Josepha Haden Chomphosy 05:01
And then the third question that I wanted to really touch on is the question of those we leave behind. Brian asked Matt if he thought mid-sized agencies and mid-sized consultants were being squeezed out with the block editor. Matt’s high-level answer was no, and I tend to agree with him. It’s not all mid-sized anything any more than it’s all small-sized anything. His answer continued to look at what stands to change for users with the block editor and who really can stand to benefit. It made me think back to my WordPress 5.0 listening tour. We launched WordPress 5.0, which was, in case anyone forgets, the first release with the block editor in it. I took a six-month-long tour to anywhere that WordPressers were so I could hear their main worries, what Brian is saying in there, and what Matt is saying to really came up all the time in those conversations. And basically, it was that this update takes all the power away from people who are building websites. And in these conversations, and Matt and Brian’s conversation, it was really focused on our freelancers and consultants. But at the same time, all of them heard that this update gives power back to all of the people who could build websites.
Josepha Haden Chomphosy 06:28
I could not shake the feeling at the time. And honestly, I can’t shake it now that no high-end consultants, or freelancers, or any other developer or site creator sit around just longing for maintenance work. After six months of talking to people, I didn’t hear anyone say, “you know, I just love making the same author card over and over and over.” Or, “updated the footer every week, this month. And that’s why I got into this business.” And more than the feeling that there just wasn’t anyone who just loved maintenance, I got a feeling that there were real problems that needed to be solved for these clients and that they wanted to solve them. And that they also would gladly trade updating footers for the much more interesting work of creating modern and stylish business hubs based on WordPress for the clients who trust them so much. All of that, I guess, is to say that, yes, the block editor does give power back to our clients again, but not at the expense of those who have to build the sites in the first place. I think it stands to restore everyone’s sense of agency more than we truly realize. So that’s my deep dive on WordCamp Europe; I included links to the demo and the talk below, just in case you haven’t seen them yet. And you want to get a little bit of insight into the full context of the conversations that I just did a bit of a deep dive into.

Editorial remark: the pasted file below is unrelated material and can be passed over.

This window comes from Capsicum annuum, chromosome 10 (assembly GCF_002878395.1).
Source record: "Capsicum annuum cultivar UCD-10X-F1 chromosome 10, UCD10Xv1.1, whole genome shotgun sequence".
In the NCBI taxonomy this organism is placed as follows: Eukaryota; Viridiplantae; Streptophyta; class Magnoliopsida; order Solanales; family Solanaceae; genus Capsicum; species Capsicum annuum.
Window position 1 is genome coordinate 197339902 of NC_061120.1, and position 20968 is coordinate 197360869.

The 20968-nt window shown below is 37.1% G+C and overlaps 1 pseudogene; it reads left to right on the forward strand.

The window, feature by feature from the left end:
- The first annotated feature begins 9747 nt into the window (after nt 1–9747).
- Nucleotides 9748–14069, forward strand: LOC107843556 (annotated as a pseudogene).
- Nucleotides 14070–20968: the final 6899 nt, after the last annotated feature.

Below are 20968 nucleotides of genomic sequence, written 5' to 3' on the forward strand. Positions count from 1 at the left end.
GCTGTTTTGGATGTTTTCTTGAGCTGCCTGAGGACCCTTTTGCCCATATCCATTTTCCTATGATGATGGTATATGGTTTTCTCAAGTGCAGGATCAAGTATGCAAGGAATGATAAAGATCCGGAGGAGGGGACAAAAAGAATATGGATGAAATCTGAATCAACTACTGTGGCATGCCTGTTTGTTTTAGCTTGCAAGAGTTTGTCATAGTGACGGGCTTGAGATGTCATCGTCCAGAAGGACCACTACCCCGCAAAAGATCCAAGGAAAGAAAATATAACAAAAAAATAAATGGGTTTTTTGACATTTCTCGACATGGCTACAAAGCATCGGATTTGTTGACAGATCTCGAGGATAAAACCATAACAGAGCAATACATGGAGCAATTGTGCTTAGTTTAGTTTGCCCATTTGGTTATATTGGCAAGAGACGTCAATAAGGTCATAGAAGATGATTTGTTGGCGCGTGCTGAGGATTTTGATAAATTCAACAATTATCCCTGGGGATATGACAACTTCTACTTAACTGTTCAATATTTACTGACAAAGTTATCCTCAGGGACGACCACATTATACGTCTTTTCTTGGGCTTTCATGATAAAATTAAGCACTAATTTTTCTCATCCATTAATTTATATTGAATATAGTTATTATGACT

Josepha Haden Chomphosy 08:15
And now it’s time for our smallest of big things. All right, I have three things for you today. Number one, tomorrow, we package WordPress 5.8 beta three. If you’ve never had a chance to stop by the core channel in slack for the past packaging process, I really encourage you to stop by; we call them release parties. It’s a bunch of people who stand around and help get it done. So you can also see how it gets done. And if you’re feeling brave, you can even try your hand at testing out one of the packages as soon as it’s ready. The second thing is that a week from tomorrow, we reach our first release candidate milestone. So if you have meant to submit any bugs or patches or if you’ve been procrastinating on documentation, or dev notes, right now is the time so that we can have a chance to get everything into the release by the time we reach the release candidate milestone on the 29th. And the third thing is that we are currently right in the middle of WordCamp Japan. That is a great opportunity to meet some contributors and maybe even get started with contributions yourself. So stop by if you haven’t had a chance to check it out already. I will leave a link in the show notes. And that, my friends, is your small list of big things.
Thank you for tuning in today for the WordPress Briefing. I’m your host, Josepha Haden Chomphosy, and I’ll see you again in a couple of weeks.